Believe it or not, the same goes for your relationship with money. If you want to achieve financial health, you’ll have to put in the effort to build a purposeful relationship with money that is both satisfying and not overly stressful, according to Psych Central. Part of a healthy overall money picture includes spending money based on your values, having low debt, saving money to meet goals, and building an emergency fund. Hmm, let’s meditate on that for a moment.
Now the question becomes: How do you begin building a healthy relationship with money? According to experts, you’ll have to do some deep personal work. To get started, here are 4 top ways to create and maintain a healthy financial life:
Understand your family money story and take steps to rewrite your own book.
Your money story was ingrained in you by your parents and how you were raised. Your upbringing, in turn, shapes your current thoughts and attitudes about money. For example, perhaps you have bad money habits and trouble saving because your parents never saved for their future. Or, maybe you are afraid to treat yourself to anything nice because your parents believed they would never have enough money and thus never splurged – not even on Christmas. Whatever your money story is, it’s now your time. This is your chance to write your own book and take charge of your financial future.
Recognize your own personal money habits and negative patterns.
Although your childhood money story contributes to your feelings about financial matters, you won’t be able to fully make changes until you take a hard look at your ongoing habits, according to the University of Minnesota site “Taking Charge of Your Health & Wellbeing.” For example, do you blow part of every paycheck going out to bars on the weekends? Do you regularly hit the mall to buy clothes even when you don’t need new outfits? On the flipside, is your frugality causing you to become lonely and depressed because you refuse to spend money over dinner and drinks with friends? Once you fully understand your own spending and saving habits, you can then push a pause and reset button as you begin to make changes.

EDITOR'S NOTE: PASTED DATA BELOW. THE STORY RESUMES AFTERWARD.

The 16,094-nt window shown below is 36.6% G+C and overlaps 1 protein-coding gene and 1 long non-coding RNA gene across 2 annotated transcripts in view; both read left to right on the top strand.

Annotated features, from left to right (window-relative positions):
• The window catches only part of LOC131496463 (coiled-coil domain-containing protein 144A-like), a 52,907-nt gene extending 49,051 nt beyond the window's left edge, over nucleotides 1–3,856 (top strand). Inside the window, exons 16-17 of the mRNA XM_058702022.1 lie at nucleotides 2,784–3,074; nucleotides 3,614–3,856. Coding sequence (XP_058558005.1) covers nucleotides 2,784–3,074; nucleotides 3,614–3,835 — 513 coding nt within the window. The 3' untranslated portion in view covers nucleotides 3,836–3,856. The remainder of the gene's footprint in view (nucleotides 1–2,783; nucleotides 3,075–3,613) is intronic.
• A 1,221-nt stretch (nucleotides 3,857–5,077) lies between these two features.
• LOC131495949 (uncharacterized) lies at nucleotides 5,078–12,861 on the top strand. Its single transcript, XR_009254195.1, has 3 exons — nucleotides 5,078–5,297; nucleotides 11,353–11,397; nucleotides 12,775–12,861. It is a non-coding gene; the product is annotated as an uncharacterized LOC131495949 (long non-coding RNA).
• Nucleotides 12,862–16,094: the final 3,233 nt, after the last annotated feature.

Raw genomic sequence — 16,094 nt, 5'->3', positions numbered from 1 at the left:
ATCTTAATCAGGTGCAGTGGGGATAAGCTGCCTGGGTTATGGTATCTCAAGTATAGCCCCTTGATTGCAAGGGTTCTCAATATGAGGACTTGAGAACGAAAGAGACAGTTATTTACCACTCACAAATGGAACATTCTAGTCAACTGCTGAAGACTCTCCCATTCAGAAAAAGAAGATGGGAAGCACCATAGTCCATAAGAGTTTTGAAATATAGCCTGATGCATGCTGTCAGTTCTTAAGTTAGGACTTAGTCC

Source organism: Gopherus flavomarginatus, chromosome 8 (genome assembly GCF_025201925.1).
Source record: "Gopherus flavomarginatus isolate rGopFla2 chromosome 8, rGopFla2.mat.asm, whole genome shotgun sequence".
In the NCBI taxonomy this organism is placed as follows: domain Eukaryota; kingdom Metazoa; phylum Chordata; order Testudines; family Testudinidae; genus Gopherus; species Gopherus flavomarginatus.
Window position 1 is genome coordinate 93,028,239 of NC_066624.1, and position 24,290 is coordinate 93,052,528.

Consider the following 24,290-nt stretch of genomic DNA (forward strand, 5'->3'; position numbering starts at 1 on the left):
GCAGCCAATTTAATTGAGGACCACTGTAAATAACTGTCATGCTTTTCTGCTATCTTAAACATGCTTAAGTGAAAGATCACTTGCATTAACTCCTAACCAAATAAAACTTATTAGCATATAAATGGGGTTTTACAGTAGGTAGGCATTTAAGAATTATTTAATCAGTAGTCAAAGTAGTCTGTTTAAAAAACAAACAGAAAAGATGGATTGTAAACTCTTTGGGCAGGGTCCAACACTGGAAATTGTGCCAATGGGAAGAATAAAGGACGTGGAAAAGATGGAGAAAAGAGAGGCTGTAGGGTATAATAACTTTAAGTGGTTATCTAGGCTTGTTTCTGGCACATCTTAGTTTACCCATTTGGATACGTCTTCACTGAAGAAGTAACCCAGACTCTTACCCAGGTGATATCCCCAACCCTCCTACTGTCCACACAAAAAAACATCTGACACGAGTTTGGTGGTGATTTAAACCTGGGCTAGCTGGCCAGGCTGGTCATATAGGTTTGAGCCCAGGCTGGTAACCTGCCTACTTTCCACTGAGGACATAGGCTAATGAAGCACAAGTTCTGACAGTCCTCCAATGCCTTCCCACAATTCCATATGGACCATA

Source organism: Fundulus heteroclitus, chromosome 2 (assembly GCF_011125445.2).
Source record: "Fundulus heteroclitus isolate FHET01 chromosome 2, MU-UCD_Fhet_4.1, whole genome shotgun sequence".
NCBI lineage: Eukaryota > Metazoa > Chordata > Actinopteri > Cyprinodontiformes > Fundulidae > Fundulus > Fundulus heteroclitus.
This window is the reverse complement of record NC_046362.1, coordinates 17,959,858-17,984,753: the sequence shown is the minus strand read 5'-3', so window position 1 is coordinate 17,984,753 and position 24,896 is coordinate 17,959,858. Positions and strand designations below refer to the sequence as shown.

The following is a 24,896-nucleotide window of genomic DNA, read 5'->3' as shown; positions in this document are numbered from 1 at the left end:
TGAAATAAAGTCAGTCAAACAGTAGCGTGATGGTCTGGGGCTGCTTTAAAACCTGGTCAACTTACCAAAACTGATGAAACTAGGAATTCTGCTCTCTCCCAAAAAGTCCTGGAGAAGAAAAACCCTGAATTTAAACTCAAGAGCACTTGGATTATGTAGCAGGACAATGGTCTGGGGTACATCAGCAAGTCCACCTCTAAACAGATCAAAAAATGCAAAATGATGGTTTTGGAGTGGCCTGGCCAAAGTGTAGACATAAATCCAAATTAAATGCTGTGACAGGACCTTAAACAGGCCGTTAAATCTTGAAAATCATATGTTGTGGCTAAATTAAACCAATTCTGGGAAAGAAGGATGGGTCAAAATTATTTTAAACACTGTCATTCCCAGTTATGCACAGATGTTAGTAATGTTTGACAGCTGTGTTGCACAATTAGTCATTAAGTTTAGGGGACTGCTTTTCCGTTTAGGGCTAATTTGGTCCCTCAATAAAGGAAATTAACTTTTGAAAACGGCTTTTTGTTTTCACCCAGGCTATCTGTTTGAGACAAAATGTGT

Once you’ve dealt with #1 and #2 above, you may now want to ask for help to get your money matters in order. If you don’t know where to start, you can pick up a couple of self-help books on financial health. Psych Central recommends “Mind Over Money” by father and son team Brad and Ted Klontz, pioneers in the field of financial psychology. Other recommendations include “The Money Trap” by Ron Gallen and “The Secret Language of Money” by David Krueger.
If you need to get out of your own head, you may prefer to discuss your money issues with a trusted friend or even seek guidance from a professional financial psychologist or fee-based financial advisor. You may want to try both options as a friend may be a great source of support while a professional can help you map out a strategic path to guide you toward financial well-being.
Get real with your money goals.
Now that you’re working on a healthy emotional relationship to money, it’s time to begin implementing a plan of attack. This doesn’t mean you have to pay down your debt, start several savings accounts and sock more money away into a retirement fund all at once. But, you can begin to take things one step at a time.
With this in mind, you might want to consider automating your savings as a good first step. Automating makes it easy for you to save, especially if this was always a struggle for you. You can get ahead of the game by setting up a bank account with Chime, which actually pays you to save money. That’s right. With a Chime account, every time you use your Chime debit card to buy something, your transaction will be rounded up to the nearest dollar and that rounded up amount will be transferred into your savings account. If you use your debit card twice a day on average, you’ll save about $400 a year without even thinking about it. Now that’s reason enough to start automating your savings right now and moving toward a healthy relationship with your money.